• Bank charge: I thought that seemed high until I remembered that I pay an annual fee for my credit card, which is now $60. That seems kind of annoying but I do earn a ton of frequent flyer miles on that card, and use them for things like tickets to New Zealand which cost way more than $60.

Stay tuned for some further analysis on how my spending changed from 2006 to 2007, and how I'll finalize my budget and goals for 2008.


Noel Larson said...

If you take out Household, you did really well!

Everyone underestimates what it will take to run and be in a new house.

Good job!

Anonymous said...

I laughed at your gym budget. You estimated perfectly!!

I also like your comment about colorful feathers. In the animal kingdom the male always has more colorful "feathers" than the female, but as humans, the females are always the ones being colorful.

Thanks for sharing your income/expenses.

Anonymous said...

Wow, thanks for sharing this. Its really great work and gives me some insights into my own budgeting tasks.

One comment though...I don't think you are budgeting enough for household and home repair. Even if your place is new now, there are always things that will need to update/replace. You've got a total of $600 for the year for both categories...unless you beef up that budget you're always going to overspend (as the previous poster mentioned...everyone underestimates these things when they buy their home...but its also one of the joys of owning vs. renting, getting to change stuff to how YOU want it vs how the landlord wants it!) I usually budget $1000 for misc home repairs, and think of one or two upgrades/home projects I want to do, and budget the costs for them in as well. For example, this year I want to replace the interior doors of my condo with paneled doors, and get new shutters made for the windows. I've got at least a rough budget in there to cover these. Any other projects, will wait for 2009!

Madame X said...

Yes, I did know my household budget was going to be way off-- I guess I sort of mentally budgeted for having to buy more furniture, and I did have some money left over from last year's budget, but I never actually committed to it in Quicken! Which is sort of a dumb way to handle things, I guess!
And yes, the gym budget was a fluke! It includes things beyond my annual gym membership so it's not like I knew it would be a specific amount.

Anonymous said...

What falls into the subscriptions category? It seems impossible that you could spend $969 on magazines alone!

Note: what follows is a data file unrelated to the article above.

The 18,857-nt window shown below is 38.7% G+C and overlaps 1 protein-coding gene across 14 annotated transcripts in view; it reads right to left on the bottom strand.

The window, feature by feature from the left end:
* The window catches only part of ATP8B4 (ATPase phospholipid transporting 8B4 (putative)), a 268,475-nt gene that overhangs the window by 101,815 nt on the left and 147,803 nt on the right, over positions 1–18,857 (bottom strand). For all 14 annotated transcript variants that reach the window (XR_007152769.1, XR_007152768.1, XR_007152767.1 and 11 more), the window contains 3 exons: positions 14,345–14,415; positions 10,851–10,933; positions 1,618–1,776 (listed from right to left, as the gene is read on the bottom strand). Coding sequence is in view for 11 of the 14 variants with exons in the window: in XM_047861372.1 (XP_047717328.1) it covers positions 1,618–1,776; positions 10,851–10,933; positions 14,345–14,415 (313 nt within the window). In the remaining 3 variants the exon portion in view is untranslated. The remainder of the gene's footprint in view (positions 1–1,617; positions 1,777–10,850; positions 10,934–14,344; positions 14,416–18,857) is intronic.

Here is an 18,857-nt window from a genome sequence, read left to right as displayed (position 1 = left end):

Madame X said...

Subscriptions includes delivery of the New York Times every day, which is about $40 a month. Internet access also goes in there, at $20 a month. Then I get the New Yorker and TimeOutNY, which I think I may have renewed for 2-year periods this year, and I tried subscriptions to Blueprint, Domino, and Real Simple that I just let expire. And I bought maybe 2 or 3 random magazines on news stands, and occasionally the Wall St. Journal. It all adds up fast!

Andrew Stevens said...

I have a very minor complaint. I'm a statistician and the word variance has a very particular meaning in statistics which doesn't apply here. A better word for what you're calculating here is "difference." This is purely cosmetic and you should feel free to ignore me if you have a strong preference for the word variance for some reason.

Anonymous said...

that's a very detailed list. I wonder how could a Filipino afford to the same budgetting. Or if we can have the same budget as yours to manage.

Thanks anyways, I learned a lot from just understanding the importance of which should come first to my budget list.

Anonymous said...

$343 to charity on a 90k salary is mighty low. How much to donate to charity is a personal decision

Still, at 90k/year you are making more than most people if not most households, yet may be donating a lot less than them. It just appears troubling that on your list of expenses, charity is scraping bottom. Food for thought.

Anonymous said...

Wow your tax rate is great! $29,070 on $126k of taxable income is 23%. I just checked my pay stub and I also made $126k of taxable income but I'm paying $36.5k in taxes (29%). Congrats sending less of your money to the govt. than me.